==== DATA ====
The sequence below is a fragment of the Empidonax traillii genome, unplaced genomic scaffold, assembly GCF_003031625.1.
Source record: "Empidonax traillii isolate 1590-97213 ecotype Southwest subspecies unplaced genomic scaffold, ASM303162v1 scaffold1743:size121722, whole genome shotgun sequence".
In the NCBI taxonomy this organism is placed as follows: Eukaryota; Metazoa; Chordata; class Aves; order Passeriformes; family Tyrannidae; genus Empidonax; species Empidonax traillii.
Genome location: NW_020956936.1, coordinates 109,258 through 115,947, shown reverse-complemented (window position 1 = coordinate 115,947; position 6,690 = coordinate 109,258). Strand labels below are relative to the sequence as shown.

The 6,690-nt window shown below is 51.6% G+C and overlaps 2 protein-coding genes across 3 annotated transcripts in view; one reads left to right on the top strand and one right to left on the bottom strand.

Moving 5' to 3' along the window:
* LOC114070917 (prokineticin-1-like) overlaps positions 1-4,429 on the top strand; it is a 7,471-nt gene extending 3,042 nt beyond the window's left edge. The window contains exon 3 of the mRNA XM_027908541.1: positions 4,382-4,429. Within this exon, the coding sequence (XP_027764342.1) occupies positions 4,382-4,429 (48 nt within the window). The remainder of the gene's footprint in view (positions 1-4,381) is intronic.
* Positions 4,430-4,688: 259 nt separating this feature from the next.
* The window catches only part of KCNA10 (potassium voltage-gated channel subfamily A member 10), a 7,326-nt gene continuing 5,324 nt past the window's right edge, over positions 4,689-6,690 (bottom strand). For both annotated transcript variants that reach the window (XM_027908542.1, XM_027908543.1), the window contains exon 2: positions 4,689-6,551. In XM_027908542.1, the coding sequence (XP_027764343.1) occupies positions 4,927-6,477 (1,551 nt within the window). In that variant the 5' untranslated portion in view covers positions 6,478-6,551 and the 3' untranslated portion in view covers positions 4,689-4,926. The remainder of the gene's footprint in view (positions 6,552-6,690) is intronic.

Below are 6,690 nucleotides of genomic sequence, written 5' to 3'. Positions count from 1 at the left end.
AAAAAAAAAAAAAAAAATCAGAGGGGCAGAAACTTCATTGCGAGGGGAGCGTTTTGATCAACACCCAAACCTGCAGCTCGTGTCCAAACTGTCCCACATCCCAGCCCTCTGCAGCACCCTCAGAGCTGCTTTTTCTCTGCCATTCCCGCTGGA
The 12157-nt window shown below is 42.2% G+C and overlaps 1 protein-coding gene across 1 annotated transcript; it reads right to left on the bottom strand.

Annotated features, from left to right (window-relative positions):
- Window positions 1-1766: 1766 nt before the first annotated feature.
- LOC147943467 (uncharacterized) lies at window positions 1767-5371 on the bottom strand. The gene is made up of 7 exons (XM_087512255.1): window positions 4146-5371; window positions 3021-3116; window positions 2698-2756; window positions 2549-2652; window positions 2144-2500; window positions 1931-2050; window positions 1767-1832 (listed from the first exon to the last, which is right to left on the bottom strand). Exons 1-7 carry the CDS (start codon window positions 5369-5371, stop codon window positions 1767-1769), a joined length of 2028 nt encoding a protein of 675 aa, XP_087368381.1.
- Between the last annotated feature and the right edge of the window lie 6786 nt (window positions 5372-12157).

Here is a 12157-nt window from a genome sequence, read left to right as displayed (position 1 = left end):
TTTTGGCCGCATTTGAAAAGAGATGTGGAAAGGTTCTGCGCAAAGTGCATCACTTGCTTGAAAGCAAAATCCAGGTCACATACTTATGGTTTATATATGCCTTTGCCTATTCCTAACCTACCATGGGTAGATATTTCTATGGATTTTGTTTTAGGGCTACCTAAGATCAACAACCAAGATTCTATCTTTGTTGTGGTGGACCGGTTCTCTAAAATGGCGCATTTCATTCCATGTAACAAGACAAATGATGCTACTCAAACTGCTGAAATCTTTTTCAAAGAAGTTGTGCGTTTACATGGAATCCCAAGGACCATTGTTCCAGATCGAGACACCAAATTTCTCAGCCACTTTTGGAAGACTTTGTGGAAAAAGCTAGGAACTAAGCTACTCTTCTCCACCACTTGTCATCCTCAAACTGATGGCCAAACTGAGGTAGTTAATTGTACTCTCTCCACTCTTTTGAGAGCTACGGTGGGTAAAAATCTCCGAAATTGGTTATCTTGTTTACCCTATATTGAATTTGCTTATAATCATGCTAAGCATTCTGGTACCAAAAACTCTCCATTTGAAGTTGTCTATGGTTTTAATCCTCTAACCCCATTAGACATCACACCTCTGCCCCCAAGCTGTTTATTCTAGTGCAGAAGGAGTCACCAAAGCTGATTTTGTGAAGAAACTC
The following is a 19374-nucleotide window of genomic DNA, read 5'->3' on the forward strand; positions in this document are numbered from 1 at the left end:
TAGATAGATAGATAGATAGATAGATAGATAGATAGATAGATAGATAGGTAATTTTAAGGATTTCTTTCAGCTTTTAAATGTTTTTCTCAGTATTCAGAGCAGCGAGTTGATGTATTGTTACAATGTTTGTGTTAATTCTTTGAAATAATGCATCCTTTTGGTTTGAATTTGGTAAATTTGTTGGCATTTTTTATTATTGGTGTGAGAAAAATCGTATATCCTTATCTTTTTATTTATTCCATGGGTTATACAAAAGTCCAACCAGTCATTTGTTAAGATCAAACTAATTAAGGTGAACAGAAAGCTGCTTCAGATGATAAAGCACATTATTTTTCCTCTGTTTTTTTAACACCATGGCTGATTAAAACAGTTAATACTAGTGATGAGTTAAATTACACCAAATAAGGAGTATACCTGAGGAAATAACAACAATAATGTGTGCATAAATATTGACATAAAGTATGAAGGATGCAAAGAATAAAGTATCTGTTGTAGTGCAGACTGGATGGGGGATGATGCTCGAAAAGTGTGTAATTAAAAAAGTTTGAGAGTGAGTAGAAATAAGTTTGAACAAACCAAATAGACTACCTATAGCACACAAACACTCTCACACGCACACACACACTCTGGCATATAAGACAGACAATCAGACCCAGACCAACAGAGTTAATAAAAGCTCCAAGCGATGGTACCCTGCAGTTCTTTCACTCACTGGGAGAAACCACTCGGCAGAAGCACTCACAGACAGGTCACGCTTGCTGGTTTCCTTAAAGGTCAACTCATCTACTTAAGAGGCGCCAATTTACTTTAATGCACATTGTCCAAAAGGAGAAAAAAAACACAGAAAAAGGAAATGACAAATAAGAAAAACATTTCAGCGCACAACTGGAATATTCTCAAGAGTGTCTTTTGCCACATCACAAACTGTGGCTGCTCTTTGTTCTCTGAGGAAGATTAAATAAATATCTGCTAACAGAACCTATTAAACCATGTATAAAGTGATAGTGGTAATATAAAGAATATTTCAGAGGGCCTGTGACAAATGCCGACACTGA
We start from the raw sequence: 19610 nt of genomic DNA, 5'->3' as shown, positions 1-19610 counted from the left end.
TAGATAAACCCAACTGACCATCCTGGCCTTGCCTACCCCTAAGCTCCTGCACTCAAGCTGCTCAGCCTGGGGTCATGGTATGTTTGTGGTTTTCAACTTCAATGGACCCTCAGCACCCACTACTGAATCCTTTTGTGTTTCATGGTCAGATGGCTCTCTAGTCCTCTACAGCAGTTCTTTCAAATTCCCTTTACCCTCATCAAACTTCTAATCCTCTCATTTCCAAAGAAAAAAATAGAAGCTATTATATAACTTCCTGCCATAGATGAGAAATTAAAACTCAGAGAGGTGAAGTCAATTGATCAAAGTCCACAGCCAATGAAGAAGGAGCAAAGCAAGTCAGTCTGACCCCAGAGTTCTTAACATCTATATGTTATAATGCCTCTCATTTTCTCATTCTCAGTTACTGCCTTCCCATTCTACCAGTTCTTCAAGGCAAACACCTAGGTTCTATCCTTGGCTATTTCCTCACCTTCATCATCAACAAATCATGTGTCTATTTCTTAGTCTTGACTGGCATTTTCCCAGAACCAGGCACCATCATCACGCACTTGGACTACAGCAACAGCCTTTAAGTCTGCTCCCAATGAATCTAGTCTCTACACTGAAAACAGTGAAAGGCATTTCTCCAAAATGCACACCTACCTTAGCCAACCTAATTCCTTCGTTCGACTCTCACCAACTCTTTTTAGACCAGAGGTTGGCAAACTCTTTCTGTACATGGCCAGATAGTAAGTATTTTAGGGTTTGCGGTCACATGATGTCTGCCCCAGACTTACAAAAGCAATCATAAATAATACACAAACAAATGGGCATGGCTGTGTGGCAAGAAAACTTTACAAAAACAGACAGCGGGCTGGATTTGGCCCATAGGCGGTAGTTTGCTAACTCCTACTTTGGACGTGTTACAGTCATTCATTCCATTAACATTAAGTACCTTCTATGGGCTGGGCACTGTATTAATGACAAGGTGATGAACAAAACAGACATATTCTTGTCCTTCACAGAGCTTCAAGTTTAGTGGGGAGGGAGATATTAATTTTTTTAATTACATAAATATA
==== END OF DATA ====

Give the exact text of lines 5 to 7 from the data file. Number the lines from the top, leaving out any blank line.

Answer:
The 6,690-nt window shown below is 51.6% G+C and overlaps 2 protein-coding genes across 3 annotated transcripts in view; one reads left to right on the top strand and one right to left on the bottom strand.

Moving 5' to 3' along the window:
* LOC114070917 (prokineticin-1-like) overlaps positions 1-4,429 on the top strand; it is a 7,471-nt gene extending 3,042 nt beyond the window's left edge. The window contains exon 3 of the mRNA XM_027908541.1: positions 4,382-4,429. Within this exon, the coding sequence (XP_027764342.1) occupies positions 4,382-4,429 (48 nt within the window). The remainder of the gene's footprint in view (positions 1-4,381) is intronic.